I walked through hunting grounds on a frigid April morning. This used to be a farm I looked upon often from the cemetery, where my grandparents are buried. It is an old cemetery, as you can see by the stones, and the church itself has been locked away to the world for decades. I would look upon those broken stones and that gaping maw of a tree as a child and wonder if the stillness in the day truly continued into the night.

 

Why do I feel drawn to these places? My grandmother’s death was the first major loss I experienced as a child. It also helped me realize how much I depended on my grandparents for stability in the world.

When you’re a preacher’s kid, your allegiance is to your church. You go to the church’s school and hang out with other church kids. The town is to be held at a distance, what with all its heathens and *gasp* Catholics.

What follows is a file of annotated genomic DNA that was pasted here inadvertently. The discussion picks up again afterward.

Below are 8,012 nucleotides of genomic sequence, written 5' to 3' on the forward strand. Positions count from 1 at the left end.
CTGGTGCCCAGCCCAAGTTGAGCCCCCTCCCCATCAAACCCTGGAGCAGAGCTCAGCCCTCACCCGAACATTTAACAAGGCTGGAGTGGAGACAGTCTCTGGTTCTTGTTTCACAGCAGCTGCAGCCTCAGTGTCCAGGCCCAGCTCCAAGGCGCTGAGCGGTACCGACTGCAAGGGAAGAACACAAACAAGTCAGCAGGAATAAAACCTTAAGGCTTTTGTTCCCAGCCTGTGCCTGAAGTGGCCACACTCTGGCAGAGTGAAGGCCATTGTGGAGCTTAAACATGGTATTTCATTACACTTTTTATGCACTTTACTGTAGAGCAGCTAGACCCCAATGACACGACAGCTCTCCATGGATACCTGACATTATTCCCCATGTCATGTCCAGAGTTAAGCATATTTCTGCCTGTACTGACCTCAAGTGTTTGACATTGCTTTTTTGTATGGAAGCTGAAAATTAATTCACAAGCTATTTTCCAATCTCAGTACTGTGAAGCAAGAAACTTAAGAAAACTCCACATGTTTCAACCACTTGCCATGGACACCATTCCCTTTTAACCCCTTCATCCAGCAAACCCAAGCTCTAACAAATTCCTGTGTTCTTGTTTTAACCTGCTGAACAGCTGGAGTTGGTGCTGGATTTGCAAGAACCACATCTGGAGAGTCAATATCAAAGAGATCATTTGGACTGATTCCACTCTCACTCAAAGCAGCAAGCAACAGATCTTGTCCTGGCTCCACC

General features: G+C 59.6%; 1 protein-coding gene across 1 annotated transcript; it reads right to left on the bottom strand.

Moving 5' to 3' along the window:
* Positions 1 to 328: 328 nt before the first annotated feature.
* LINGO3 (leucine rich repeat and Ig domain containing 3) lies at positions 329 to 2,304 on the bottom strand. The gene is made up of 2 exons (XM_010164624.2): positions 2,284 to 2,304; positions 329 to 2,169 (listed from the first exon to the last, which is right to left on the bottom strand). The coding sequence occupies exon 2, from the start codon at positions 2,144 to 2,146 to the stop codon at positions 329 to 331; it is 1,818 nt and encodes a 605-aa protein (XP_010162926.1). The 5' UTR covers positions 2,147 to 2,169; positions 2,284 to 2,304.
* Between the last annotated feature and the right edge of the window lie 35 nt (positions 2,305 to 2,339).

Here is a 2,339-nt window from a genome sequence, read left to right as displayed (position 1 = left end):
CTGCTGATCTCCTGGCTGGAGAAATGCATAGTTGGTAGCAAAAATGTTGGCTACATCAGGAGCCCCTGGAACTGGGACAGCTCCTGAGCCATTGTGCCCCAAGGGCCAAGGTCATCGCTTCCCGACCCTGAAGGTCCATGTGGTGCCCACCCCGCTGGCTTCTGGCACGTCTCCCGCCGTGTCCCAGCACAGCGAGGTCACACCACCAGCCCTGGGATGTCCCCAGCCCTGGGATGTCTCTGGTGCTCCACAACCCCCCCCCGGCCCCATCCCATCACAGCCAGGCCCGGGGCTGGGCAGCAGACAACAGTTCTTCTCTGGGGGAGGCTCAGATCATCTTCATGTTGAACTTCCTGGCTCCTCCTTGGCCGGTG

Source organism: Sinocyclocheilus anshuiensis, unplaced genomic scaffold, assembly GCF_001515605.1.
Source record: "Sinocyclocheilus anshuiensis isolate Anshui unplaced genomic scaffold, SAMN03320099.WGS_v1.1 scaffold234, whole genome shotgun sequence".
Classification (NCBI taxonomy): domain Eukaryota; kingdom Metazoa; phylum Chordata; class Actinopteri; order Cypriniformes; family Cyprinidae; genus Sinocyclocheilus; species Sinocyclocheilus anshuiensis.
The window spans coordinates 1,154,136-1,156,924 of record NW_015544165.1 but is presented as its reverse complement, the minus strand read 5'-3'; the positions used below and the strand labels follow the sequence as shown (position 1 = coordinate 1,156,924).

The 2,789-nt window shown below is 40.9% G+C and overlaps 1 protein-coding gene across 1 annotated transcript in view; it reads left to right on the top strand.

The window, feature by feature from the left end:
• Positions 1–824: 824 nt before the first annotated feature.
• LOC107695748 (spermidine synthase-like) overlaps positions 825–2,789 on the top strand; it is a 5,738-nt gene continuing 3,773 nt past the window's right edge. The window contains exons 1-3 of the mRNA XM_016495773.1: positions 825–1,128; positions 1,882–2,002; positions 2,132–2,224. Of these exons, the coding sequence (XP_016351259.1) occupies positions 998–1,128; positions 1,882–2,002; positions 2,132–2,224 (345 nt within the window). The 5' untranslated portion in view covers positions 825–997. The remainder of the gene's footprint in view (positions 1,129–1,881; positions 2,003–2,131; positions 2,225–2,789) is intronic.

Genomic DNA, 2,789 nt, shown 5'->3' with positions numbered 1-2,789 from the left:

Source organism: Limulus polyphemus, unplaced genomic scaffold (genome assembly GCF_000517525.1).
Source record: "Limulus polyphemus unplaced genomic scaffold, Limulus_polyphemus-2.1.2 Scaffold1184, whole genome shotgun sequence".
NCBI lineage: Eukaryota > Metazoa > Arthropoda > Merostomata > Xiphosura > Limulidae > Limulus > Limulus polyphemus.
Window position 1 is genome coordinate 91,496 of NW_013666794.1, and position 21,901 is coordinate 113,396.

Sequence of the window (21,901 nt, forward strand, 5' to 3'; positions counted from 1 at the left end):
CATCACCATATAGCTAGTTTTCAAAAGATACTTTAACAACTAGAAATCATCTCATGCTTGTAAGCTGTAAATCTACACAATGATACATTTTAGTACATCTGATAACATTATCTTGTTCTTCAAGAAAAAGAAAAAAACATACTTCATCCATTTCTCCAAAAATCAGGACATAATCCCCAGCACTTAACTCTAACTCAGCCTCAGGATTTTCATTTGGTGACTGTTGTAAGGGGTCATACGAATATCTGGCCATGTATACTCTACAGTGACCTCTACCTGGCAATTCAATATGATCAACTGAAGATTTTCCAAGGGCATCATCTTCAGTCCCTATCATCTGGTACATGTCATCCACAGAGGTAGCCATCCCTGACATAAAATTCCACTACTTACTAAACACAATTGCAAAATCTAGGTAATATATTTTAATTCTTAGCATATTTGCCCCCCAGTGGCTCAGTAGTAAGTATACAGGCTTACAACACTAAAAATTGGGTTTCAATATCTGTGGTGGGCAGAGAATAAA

Yet even in the church, I felt held at arm’s length from everyone. The Powers That Be considered my dad to be something of a problem solver, so every few years he was sent to a new church to deal with frictions inside the church or between the church and the community. Every few years we had to pack up, say goodbye to people we were just barely beginning to know, and walk to the front of yet another church and be stared at by hundreds of people as the “and family” of the new pastor package. It’s hard to become a part of something when you’re set apart from the get-go.